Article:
By JOHN CRISP
Scripps Howard News Service
November 13, 2006
Furthermore, while the trial proceeded, Iraq was coming apart at the seams. The authority of the judiciary was undermined in the minds of many Iraqis by the questionable legitimacy of the government. In the background was the Bush administration, which has forcefully and publicly contended that Saddam is guilty. It had an obvious stake in the outcome of his trial, which happened to conclude just a few days before our election.
Ultimately, the verdict was correct and just, but the trial was a mess. And real justice should always have the appearance of careful deliberation and impartiality. This one just doesn't pass the smell test.
Artist Gary McCoy, Cagle Cartoons
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But a real hanging is quite different. Many of the hangings that occurred throughout the 19th century and well into the 20th were performed with the "short drop," that is, criminals were suspended by a noose around the neck after the wagon they were standing in was driven from beneath them. Death was by asphyxiation and might take a half-hour or more. Faces turned blue, eyes popped from their sockets, and tongues protruded. Victims often defecated and urinated. Their extended writhing at the end of a rope must have been a sobering lesson for the public, but their agony is horrible to consider.
In an effort to make hanging more humane, the "long drop" was devised. A table of weights and distances was developed for executioners: if you weighed 150 pounds, for example, you would be dropped 6-foot-8 in order to apply just enough pressure to snap your neck cleanly and provide for a rapid death. In some cases criminals wore harnesses to compress the backbone and concentrate the "snapping" effect at the neck rather than along the length of the spinal column. Nevertheless, miscalculations were common. If the drop was too short, the victim suffocated slowly; too long and the head would snap completely off, which probably provides a quick death but is extremely gruesome for the spectators.
We experimented with the electric chair and the gas chamber, but eventually all Western nations abolished capital punishment, except for the United States. In some states you can still be hanged or shot but in general lethal injection is available. The history of execution, from burning at the stake to hanging to lethal injection to abolition, can be read as a story of humane progress. But many Middle Eastern countries are behind us in this. Beheadings, stonings, and hanging with a "short drop" are common.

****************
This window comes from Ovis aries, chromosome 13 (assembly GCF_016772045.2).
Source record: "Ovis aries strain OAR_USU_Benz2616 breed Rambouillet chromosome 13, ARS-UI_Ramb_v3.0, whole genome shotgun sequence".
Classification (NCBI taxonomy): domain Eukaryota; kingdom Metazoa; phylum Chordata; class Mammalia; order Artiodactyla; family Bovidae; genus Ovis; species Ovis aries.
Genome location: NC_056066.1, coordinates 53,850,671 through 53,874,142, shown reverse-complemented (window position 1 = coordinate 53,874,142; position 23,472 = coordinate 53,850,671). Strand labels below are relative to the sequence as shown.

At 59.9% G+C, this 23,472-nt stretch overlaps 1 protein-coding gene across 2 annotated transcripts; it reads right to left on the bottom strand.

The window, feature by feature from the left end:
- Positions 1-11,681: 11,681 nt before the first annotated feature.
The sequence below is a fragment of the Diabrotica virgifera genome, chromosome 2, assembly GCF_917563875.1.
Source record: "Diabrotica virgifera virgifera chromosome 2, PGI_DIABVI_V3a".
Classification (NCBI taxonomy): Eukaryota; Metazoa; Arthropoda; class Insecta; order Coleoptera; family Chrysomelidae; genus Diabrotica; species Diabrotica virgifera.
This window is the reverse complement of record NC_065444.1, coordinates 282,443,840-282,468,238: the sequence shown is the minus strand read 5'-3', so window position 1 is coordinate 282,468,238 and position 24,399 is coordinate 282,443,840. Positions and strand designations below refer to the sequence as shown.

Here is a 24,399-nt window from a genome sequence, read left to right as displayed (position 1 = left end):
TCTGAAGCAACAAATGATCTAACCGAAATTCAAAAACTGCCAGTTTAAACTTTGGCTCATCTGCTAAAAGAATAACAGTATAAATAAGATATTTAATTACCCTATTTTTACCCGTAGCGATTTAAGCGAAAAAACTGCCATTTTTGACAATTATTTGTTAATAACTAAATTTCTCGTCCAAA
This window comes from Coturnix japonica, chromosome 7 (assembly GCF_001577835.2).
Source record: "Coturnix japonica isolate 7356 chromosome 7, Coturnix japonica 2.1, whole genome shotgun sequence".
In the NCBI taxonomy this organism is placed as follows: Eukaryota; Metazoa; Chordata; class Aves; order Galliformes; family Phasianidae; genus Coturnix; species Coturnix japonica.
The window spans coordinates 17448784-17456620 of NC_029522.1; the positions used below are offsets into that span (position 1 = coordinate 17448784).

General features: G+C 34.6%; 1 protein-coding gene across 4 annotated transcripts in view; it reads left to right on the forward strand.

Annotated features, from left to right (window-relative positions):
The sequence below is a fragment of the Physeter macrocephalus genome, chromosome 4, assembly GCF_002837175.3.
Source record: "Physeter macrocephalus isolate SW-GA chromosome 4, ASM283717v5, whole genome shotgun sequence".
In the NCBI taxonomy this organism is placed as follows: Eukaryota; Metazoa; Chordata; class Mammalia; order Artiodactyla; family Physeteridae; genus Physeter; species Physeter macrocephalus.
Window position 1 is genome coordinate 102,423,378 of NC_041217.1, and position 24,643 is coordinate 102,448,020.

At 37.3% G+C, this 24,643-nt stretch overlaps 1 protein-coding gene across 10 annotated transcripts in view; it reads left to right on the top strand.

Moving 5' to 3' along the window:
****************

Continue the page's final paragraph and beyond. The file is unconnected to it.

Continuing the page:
What will Saddam's hanging be like? A short drop or a carefully calculated long drop? Will he be strapped in a harness to focus the impact? Will his death be quick or will he struggle for a while at the end of a rope? Will it be a public entertainment, as is common in the Middle East? I suspect we have no more control over these factors than we have over security in Iraq.
Don't misread this column as sympathy for a tyrant who deserves considerably worse than hanging. If we were a different kind of nation we would torture him to death in public and put it on pay-per-view. But part of the genius of our democracy is that we've realized that the only way to give our worst criminals what they actually deserve is to sink to their dehumanized level. And generally we've refused to do that.
No matter how much Saddam deserves it, hanging anyone is a primitive, gruesome business. Since we overthrew Saddam to diminish brutality in the world, his hanging is an ironic step backwards.
John M. Crisp teaches in the English Department at Del Mar College in Corpus Christi, Texas. E-mail: jcrisp(AT)delmar.edu . For more stories visit scrippsnews.com
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